Legalized marijuana has done more than ignite social debate and fueled tax revenue. It also has changed real estate market dynamics in states that have legalized sale of the drug for recreational or medical purposes.

One in five Americans live in the eight states and District of Columbia, where nonmedical, or recreational, marijuana is legal, according to an article published earlier this year on BusinessInsider.com. If you count the states that legalize medical marijuana, the tally is approaching 30 states, according to the National Conference of State Legislatures.

Driving the dynamics of the market is the huge demand for legalized pot. The market for legalized weed is growing at the pace that broadband internet grew in the 2000s, according to Melia Robinson’s article on the topic. In 2016, marijuana enjoyed $6.7 billion in revenue in the U.S., up 30 percent from what it was in 2015. And by 2021, the North American cannabis market is expected to soar to $20.2 billion, according to a report by cannabis market research firm Arcview Market Research.

So what does this have to do with real estate? A lot, apparently.

Factory, warehouse and self-storage facilities’ landlords and property owners are repurposing the industrial properties to accommodate the cultivation and processing of pot plants and products. Warehouses are especially attractive to cannabis manufacturers because the facilities tend to be large enough to house thousands of plants, can feature the needed climate controls and are somewhat private and easy to secure, according to New York Times’ reporter David Gelles’ April 1, 2017, article “A Real Estate Boom, Powered by Pot.”

Warehouses are especially attractive to cannabis manufacturers because the facilities are usually large enough to house thousands of plants, can feature the needed climate controls and are somewhat private and easy to secure.

That’s while retail property owners retrofit strip malls and more for cannabis storefronts, according to Gelles.

Marijuana businesses make lucrative tenants because landlords and property owners charge them a premium—sometimes, two to three times market rates for space, according to an April 4 article on Realtor.org.

A prime pot example

For those wondering what the impact of legalized cannabis looks like on a local real estate market, there’s the example of Denver. The business has a firm foothold in Colorado, which legalized pot for recreational use in 2012. The average asking lease price on warehouses in the Colorado state capital rose more than 50% from 2010 to 2015. Today, retail pot stores in Denver outnumber stand-alone Starbucks locations by five-fold.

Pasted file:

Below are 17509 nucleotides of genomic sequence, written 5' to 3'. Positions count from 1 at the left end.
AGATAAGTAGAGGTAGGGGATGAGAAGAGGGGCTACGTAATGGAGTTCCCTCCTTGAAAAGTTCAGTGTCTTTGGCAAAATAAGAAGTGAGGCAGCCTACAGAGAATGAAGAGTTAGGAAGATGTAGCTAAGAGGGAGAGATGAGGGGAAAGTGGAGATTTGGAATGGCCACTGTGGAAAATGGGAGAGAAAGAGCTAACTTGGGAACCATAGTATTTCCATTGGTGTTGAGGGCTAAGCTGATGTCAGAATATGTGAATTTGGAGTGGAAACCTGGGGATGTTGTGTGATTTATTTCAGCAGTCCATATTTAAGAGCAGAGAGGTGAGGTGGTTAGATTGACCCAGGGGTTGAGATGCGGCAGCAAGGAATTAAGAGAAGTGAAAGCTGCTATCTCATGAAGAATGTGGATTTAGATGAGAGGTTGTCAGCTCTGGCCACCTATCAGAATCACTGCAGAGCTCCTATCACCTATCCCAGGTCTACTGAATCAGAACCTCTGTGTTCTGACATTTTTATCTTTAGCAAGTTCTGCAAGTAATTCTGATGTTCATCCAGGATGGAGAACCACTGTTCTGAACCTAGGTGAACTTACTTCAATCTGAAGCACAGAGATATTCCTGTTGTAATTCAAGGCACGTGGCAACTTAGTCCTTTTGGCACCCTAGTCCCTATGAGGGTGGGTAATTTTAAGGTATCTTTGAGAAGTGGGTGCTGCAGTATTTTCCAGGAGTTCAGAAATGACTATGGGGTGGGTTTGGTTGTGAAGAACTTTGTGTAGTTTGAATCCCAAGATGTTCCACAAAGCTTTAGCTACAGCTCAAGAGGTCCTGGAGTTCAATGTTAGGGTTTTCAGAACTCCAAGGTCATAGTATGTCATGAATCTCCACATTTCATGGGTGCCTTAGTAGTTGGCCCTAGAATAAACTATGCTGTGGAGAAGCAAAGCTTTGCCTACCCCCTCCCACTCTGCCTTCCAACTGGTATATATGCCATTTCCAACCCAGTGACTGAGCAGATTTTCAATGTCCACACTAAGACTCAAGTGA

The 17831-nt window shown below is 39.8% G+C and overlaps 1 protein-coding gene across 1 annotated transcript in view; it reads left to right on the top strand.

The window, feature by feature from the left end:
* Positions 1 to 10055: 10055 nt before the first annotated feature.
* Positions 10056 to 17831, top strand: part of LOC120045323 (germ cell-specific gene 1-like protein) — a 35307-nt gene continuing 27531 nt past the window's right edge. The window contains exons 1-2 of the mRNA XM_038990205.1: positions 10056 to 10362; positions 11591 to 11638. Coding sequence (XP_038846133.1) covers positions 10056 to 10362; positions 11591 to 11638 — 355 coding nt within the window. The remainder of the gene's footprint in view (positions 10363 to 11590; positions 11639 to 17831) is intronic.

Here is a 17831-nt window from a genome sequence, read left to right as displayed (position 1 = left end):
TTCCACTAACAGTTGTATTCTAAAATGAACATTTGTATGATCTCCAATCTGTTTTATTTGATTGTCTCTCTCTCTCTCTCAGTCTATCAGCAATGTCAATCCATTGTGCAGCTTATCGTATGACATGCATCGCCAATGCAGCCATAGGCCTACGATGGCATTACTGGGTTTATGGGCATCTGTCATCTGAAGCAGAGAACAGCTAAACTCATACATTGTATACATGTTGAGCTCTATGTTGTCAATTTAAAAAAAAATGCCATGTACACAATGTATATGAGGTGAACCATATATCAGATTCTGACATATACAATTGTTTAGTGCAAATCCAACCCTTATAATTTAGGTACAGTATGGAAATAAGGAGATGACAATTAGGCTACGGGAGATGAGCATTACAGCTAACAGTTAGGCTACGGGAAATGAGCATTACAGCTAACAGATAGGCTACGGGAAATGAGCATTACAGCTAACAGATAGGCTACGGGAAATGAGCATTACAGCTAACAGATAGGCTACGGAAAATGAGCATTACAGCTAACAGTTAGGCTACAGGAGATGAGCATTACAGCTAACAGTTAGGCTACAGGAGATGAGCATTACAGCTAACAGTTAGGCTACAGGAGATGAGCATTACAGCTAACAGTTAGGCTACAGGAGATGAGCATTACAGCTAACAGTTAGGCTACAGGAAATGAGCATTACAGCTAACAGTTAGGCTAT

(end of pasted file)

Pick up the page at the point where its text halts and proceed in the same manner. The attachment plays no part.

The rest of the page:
Warehouses in Denver, Colorado are housing marijuana processing plants.

The average asking lease price on Denver warehouses rose more than 50% from 2010 to 2015. Today, retail pot stores in Denver outnumber stand-alone Starbucks locations by five-fold.

As a result of the potential for a cannabis-driven goldmine, a real estate trust Innovative Industrial Properties has emerged. The cannabis-related I.P.O., which went public on the New York Stock Exchange last December, buys properties and retrofits the buildings to accommodate and house medical marijuana growers, according to the New York Times.

Cost may outweigh benefit

While it may seem like the pot business’s impact on real estate has nowhere to go but higher, there are signs that this might be another real estate bubble in danger of bursting.

The pot business is expensive for those trying to lure cannabis tenants into their properties, as well as for the companies manufacturing and selling marijuana. Turning a warehouse into a friendly facility for growing pot can cost millions. And the costs to run a growing facility in electricity, alone, can drain profits for pot businesses.

Are you a real estate professional in a state where marijuana use for recreational or medicinal purposes is legal? How is it affecting your market? Comment below!

There are other factors that could deflate the market. In mature markets, supply is higher than demand, which means prices for marijuana could come down. Perhaps the most disconcerting, is pot is illegal at the federal level. In essence, the business is founded on the assumption that the federal government isn’t going to enforce its laws, according to the New York Times.

Interestingly, a move by the federal government to legalize marijuana also could negatively impact industrial property owners. The interstate commerce that could result from legalized marijuana at the federal level might cause growers to seek less expensive outdoor options for growing the plants, leaving warehouse and other owners with expansive properties designed for growing pot.